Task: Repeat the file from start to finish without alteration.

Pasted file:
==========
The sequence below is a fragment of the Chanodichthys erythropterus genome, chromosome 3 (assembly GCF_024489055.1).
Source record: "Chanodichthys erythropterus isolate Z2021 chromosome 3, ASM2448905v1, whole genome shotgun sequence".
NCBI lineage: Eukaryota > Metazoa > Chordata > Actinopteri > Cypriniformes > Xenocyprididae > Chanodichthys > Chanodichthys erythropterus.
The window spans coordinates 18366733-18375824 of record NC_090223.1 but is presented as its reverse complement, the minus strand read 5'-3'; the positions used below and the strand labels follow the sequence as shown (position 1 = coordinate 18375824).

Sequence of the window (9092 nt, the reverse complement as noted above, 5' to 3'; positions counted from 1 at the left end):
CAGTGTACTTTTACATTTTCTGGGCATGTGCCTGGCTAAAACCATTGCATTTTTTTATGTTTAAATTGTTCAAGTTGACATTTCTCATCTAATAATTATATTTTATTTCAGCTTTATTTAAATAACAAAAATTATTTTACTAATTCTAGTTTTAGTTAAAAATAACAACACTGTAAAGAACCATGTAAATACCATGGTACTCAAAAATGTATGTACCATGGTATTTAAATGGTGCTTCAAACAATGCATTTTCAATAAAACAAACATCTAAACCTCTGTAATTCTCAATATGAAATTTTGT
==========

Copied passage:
The sequence below is a fragment of the Chanodichthys erythropterus genome, chromosome 3 (assembly GCF_024489055.1).
Source record: "Chanodichthys erythropterus isolate Z2021 chromosome 3, ASM2448905v1, whole genome shotgun sequence".
NCBI lineage: Eukaryota > Metazoa > Chordata > Actinopteri > Cypriniformes > Xenocyprididae > Chanodichthys > Chanodichthys erythropterus.
The window spans coordinates 18366733-18375824 of record NC_090223.1 but is presented as its reverse complement, the minus strand read 5'-3'; the positions used below and the strand labels follow the sequence as shown (position 1 = coordinate 18375824).

Sequence of the window (9092 nt, the reverse complement as noted above, 5' to 3'; positions counted from 1 at the left end):
CAGTGTACTTTTACATTTTCTGGGCATGTGCCTGGCTAAAACCATTGCATTTTTTTATGTTTAAATTGTTCAAGTTGACATTTCTCATCTAATAATTATATTTTATTTCAGCTTTATTTAAATAACAAAAATTATTTTACTAATTCTAGTTTTAGTTAAAAATAACAACACTGTAAAGAACCATGTAAATACCATGGTACTCAAAAATGTATGTACCATGGTATTTAAATGGTGCTTCAAACAATGCATTTTCAATAAAACAAACATCTAAACCTCTGTAATTCTCAATATGAAATTTTGT